Beefy Boxes and Bandwidth Generously Provided by pair Networks
go ahead... be a heretic
 
PerlMonks  

Perl is a compiler cum interpreter?

by Anonymous Monk
on Feb 15, 2007 at 05:58 UTC ( #600139=perlquestion: print w/replies, xml ) Need Help??

Anonymous Monk has asked for the wisdom of the Perl Monks concerning the following question:

Hi all,
I heard that Perl is a compiler cum interpreter.

But how can I can explain Perl is both?

Can anyone give me a brief explanation about this?

I heard that, In many of the Perl interviews this question may ask.

Thanks

Replies are listed 'Best First'.
Re: Perl is a compiler cum interpreter?
by diotalevi (Canon) on Feb 15, 2007 at 06:16 UTC

    Perl source code is compiled into things called optrees. This is a linked list of things to execute and you can see some parts of this if you use the B::Concise module. Here's an example:

    C:\Documents and Settings\Josh>perl -MO=Concise -e "print @ARGV" 7 <@> leave[1 ref] vKP/REFC ->(end) 1 <0> enter ->2 2 <;> nextstate(main 1 -e:1) v ->3 6 <@> print vK ->7 3 <0> pushmark s ->4 5 <1> rv2av[t2] lK/1 ->6 4 <#> gv[*ARGV] s ->5 -e syntax OK

    This is actually just a bunch of C structs and perl is just walking them in order using this ultra simple runloop:

    int Perl_runops_standard(pTHX) { dVAR; while ((PL_op = CALL_FPTR(PL_op->op_ppaddr)(aTHX))) { PERL_ASYNC_CHECK(); } TAINT_NOT; return 0; }

    Since perl code is compiled into a kind of data, it's actually pretty lispy by this point. You can inspect and modify this data directly.

    ⠤⠤ ⠙⠊⠕⠞⠁⠇⠑⠧⠊

      I'd always thought it was compiled into a bytecode state, similar to java. Was I off in this?

      One thing I've never understood is exactly why spitting out something in that intermediate step is apparently such a nuisance. If perl could plunk out the intermediate "compiled" bytecode (or optree or whatever it is), and then pick that up later, I think it'd be keen.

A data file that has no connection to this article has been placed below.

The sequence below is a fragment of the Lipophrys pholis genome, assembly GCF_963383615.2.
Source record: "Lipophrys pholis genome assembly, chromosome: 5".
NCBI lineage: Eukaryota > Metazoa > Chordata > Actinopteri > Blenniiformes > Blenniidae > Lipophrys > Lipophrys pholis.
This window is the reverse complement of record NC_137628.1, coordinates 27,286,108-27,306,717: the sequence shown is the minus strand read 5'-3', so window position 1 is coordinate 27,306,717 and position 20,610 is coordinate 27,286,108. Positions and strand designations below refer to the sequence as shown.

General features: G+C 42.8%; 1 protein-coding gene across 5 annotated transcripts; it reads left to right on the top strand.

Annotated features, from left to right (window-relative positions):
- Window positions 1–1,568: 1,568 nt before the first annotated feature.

First off, it would skip re-building the blasted tree every time. Yes, yes, I know that it's fast, but if we don't need to do it, we should skip it. But mainly, it'd clarify that yes, perl does compile, and stop the people that claim it's just glorified shell scripting. I'd say perl is as much a compiled language as java is.

      But, apparently, that's rather difficult to do, I guess. Can anybody explain why?

        As I said above, the compiled form is a bunch of C structs in memory with pointers to each other. You could just dump this directly to disk but then it'd only be meaningful on a perl compiled exactly the same way. To get something you could run on someone else's perl you'd need to normalize it too. People tried doing that with the B::Bytecode module but it turned out that it was faster to go from source to optrees than "bytecode" to optrees.

        So it's true that we could substitute parsing source for reconstituting optrees but parsing source is already so fast that there it isn't a win to "skip" it. If you want to try this out on your perl, write the results of perl -MO=Bytecode your-file.pl to disk and then check out the byteloader program. This has been removed in the latest dev versions of perl mostly because in addition to never actually being faster, it also never really worked.